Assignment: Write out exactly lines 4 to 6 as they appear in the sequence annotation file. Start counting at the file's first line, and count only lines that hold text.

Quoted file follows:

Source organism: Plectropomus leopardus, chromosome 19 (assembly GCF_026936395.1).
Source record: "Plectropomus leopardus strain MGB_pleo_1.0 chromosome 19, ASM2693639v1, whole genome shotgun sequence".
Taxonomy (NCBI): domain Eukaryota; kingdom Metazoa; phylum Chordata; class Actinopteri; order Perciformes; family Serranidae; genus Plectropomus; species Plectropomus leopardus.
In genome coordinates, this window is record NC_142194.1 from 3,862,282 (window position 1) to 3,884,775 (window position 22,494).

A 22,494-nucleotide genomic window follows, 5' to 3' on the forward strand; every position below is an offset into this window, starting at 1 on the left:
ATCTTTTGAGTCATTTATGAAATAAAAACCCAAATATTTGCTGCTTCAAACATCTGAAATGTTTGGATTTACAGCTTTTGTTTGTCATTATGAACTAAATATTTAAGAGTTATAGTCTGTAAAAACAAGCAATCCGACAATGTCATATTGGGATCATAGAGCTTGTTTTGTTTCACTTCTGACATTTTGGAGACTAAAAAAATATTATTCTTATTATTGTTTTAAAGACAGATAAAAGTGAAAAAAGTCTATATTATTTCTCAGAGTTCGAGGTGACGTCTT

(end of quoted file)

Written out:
In genome coordinates, this window is record NC_142194.1 from 3,862,282 (window position 1) to 3,884,775 (window position 22,494).

A 22,494-nucleotide genomic window follows, 5' to 3' on the forward strand; every position below is an offset into this window, starting at 1 on the left:
ATCTTTTGAGTCATTTATGAAATAAAAACCCAAATATTTGCTGCTTCAAACATCTGAAATGTTTGGATTTACAGCTTTTGTTTGTCATTATGAACTAAATATTTAAGAGTTATAGTCTGTAAAAACAAGCAATCCGACAATGTCATATTGGGATCATAGAGCTTGTTTTGTTTCACTTCTGACATTTTGGAGACTAAAAAAATATTATTCTTATTATTGTTTTAAAGACAGATAAAAGTGAAAAAAGTCTATATTATTTCTCAGAGTTCGAGGTGACGTCTT